Spatial analysis of health events (spatial epidemiology) is a discipline that, albeit still in the development phase, is already enjoying a space of its own in the field of health research [22, 23]. Its ability to suggest and detect the possible sources of heterogeneity (generally of environmental origin) which determine the spatial patterns of incidence and mortality due to different diseases, imbues this tool with great interest in the sphere of epidemiology and public health. Its potential is, moreover, being reinforced by the ever increasing availability of geographically-indexed population mortality and incidence data, together with advances in computation techniques and Geographic Information Systems. These circumstances are favoring the analysis of the geographical distribution of health data with growing levels of disaggregation [24], a field that encompasses the so-called small-area studies.

The aim of this study was to show the spatial distribution patterns of kidney cancer in men and women, and discuss, in the light of known risk factors, possible hypotheses that would help explain these patterns and enhance existing knowledge about the large proportion of kidney tumors whose cause remains unknown.

Methods

As case source, we used individual death entries for the period 1989–1998 corresponding to kidney cancer (International Classification of Diseases, 9th Revision/ICD-9 code 189), broken down by town or city, nationwide. These data were furnished by the National Statistics Institute (Instituto Nacional de EstadísticaINE) for the production of a municipal cancer mortality atlas, of which these results form part [25].

Municipal populations, broken down by age group (18 groups) and sex, were obtained from the 1991 census and 1996 municipal roll. These years correspond to the midpoints of the two quinquennia that comprise the study period (1989–1993 and 1994–1998). The person-years for each five-year period were obtained by multiplying these populations by 5.

Standardized mortality ratios (SMR) were calculated as the ratio of observed to expected deaths. To calculate expected cases, the overall Spanish mortality rates for the above two 5-year periods were multiplied by each town's person-years, broken down by age group, sex and quinquennium.

For map-plotting purposes, smoothed municipal relative risks (RRs) were calculated using the conditional autoregressive model proposed by Besag, York and Molliè (BYM). This model was introduced by Clayton and Kaldor [26], developed by Besag, York and Molliè [27], and subsequently applied in the field of ecological studies [28]. These models are based on fitting Poisson spatial models with observed cases as the dependent variable, expected cases as offset, and two types of random effects terms which take the following into account: a) municipal contiguity (spatial term); and b) municipal heterogeneity. The models were fitted using Markov chain Monte Carlo simulation methods with non-informative priors [29]. Posterior distributions of relative risk were obtained using WinBugs [30]. The criterion of contiguity used was adjacency of municipal boundaries. Convergence of the simulations was verified using the BOA (Bayesian Output Analysis) R program library [31]. Given the great number of parameters of the models, the convergence analysis was performed on a randomly selected sample of 10 towns and cities, taking 4 strata defined by municipal size. Convergence of the estimators was achieved before 100,000 iterations. For the maps shown, a "burn-in" (iterations discarded to ensure convergence) of 300,000 iterations was performed and the posterior distribution was derived with 5,000.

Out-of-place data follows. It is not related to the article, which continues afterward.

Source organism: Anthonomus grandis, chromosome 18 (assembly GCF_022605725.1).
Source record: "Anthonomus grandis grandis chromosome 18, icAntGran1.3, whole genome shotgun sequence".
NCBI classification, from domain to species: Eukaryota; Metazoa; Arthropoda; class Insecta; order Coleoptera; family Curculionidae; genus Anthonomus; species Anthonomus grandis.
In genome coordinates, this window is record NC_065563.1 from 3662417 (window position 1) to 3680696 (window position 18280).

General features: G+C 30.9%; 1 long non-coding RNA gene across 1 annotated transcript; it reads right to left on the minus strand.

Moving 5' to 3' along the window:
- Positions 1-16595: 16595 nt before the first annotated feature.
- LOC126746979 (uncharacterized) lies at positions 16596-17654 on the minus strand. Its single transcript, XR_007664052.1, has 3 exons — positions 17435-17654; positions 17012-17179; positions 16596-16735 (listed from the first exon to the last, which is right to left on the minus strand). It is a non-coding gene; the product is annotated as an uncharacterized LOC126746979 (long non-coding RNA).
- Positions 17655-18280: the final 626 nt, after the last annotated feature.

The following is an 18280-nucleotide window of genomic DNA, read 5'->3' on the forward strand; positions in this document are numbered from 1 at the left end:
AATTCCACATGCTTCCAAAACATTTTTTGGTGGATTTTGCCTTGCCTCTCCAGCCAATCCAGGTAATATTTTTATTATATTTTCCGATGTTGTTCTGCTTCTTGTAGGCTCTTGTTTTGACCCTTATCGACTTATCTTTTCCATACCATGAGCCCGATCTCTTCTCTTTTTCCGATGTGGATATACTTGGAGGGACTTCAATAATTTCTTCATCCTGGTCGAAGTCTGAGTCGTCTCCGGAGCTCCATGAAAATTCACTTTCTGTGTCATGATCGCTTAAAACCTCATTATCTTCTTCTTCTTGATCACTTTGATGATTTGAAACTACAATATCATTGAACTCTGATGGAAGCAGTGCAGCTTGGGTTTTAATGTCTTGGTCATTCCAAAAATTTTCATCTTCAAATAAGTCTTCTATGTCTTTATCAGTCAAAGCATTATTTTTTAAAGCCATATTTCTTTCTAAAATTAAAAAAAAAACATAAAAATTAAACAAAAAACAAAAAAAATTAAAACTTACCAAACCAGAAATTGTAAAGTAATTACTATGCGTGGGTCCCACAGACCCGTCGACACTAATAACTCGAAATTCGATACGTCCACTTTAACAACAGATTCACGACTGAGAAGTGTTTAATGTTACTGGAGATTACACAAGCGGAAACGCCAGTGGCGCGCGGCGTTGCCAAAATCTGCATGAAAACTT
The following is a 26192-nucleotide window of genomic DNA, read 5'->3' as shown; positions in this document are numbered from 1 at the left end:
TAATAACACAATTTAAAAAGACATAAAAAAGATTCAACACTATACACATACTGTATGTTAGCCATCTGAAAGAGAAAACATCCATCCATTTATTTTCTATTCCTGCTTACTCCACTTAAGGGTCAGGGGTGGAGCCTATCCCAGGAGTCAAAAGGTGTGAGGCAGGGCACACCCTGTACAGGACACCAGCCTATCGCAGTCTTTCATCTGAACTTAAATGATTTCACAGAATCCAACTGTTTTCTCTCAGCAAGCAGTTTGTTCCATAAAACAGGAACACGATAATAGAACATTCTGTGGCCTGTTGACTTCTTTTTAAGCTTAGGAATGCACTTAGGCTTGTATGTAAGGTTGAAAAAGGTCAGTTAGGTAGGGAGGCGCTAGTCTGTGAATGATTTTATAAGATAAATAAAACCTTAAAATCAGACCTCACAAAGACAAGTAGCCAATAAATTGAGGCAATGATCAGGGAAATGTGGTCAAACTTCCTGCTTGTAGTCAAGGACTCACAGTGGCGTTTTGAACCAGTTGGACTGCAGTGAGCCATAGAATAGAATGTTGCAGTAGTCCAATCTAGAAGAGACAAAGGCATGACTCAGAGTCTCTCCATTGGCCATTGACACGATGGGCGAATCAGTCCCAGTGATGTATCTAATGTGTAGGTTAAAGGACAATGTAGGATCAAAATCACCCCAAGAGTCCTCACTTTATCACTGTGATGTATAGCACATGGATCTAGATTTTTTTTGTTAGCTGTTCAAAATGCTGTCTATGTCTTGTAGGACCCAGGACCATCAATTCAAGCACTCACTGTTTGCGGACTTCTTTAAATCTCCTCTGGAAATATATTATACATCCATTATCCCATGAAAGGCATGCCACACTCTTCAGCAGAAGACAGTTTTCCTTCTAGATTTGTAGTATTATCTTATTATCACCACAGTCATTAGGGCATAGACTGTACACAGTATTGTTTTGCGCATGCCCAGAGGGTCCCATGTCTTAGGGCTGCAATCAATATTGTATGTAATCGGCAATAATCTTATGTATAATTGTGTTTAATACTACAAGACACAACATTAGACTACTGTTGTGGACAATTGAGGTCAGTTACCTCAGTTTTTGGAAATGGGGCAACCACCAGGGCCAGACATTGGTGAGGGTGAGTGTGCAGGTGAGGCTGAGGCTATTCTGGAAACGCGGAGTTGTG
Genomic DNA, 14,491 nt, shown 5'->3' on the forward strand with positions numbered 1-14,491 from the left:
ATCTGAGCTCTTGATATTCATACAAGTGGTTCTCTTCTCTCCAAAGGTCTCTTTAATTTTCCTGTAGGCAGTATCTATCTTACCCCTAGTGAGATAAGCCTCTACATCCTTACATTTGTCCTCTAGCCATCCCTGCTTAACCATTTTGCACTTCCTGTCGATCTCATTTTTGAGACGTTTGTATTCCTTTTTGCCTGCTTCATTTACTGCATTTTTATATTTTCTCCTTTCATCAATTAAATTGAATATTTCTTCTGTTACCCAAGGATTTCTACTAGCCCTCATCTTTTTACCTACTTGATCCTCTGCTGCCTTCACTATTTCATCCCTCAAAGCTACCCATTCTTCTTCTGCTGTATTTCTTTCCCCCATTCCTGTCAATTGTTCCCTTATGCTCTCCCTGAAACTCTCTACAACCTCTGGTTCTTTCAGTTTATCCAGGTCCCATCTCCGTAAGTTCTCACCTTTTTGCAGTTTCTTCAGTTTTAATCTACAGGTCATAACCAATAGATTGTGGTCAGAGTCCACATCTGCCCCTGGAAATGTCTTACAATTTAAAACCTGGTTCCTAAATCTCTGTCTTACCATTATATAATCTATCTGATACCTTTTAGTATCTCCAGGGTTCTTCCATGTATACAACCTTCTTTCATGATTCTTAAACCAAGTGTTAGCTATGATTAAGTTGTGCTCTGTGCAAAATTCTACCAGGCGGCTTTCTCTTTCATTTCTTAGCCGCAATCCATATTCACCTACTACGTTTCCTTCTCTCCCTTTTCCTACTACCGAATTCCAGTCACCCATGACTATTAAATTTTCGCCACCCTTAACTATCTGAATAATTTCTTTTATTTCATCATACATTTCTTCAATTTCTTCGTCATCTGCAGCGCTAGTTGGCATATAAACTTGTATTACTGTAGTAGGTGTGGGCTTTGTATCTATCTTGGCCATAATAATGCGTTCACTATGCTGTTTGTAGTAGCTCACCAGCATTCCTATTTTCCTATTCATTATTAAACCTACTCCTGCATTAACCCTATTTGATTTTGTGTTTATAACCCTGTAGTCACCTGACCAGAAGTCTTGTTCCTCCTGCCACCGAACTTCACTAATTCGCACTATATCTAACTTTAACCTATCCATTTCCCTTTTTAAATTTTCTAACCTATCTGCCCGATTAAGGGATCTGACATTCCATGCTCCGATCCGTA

A Geographic Information System was used to plot municipal maps that depicted smoothed RR estimates and the distribution of the posterior probability (pp) that RR>1 (Bayesian version of p value). With regard to this indicator, we followed Richardson's criterion [32], which recommends that probabilities above 0.8 should be deemed significant. Separate analyses were performed for men and women.

Results

From 1989 to 1998, a total of 14116 kidney cancer deaths were registered in Spain, 9431 among men and 4685 among women. In 5220 towns and cities no death due to this cause was registered. Using these data and conventional computers, it was possible to compile and ascertain the posterior distribution of relative risk on the basis of a single spatial model that included all of Spain's 8077 towns and cities and the 46398 adjacencies existing between them.

To give an overall picture, Figure 1 depicts kidney cancer mortality by province for both sexes. There were only six provinces with SMRs greater than 1.15, namely, Alava, Guipuzcoa, Biscay, Navarre, Asturias and Badajoz. The lowest SMRs were registered in Galicia, Aragon, the Valencian Region, Murcian Region and Mediterranean provinces of Andalusia. Table 1 shows the results for observed and expected deaths by province, in order to be able to assess the magnitude of the relative risk and differences by sex.
Table 1

Kidney cancer mortality by province: Spain, 1989–1998.

 

TOTAL

MEN

WOMEN

Province

obs

exp

SMR

obs

exp

SMR

p-val

obs

exp

SMR

p-val

ALMERIA

108

147.4

0.733

81

100.2

0.809

0.972

27

47.3

0.571

0.999

CADIZ

301

284.7

1.057

201

191.1

1.052

0.224

100

93.6

1.069

0.234

CORDOBA

266

265.6

1.002

183

176.7

1.036

0.301

83

88.9

0.933

0.713

GRANADA

236

262.2

0.900

144

177.3

0.812

0.994

92

84.9

1.084

0.203

HUELVA

131

147.9

0.886

87

98.2

0.886

0.861

44

49.7

0.885

0.768

JAEN

194

230.9

0.840

134

157.4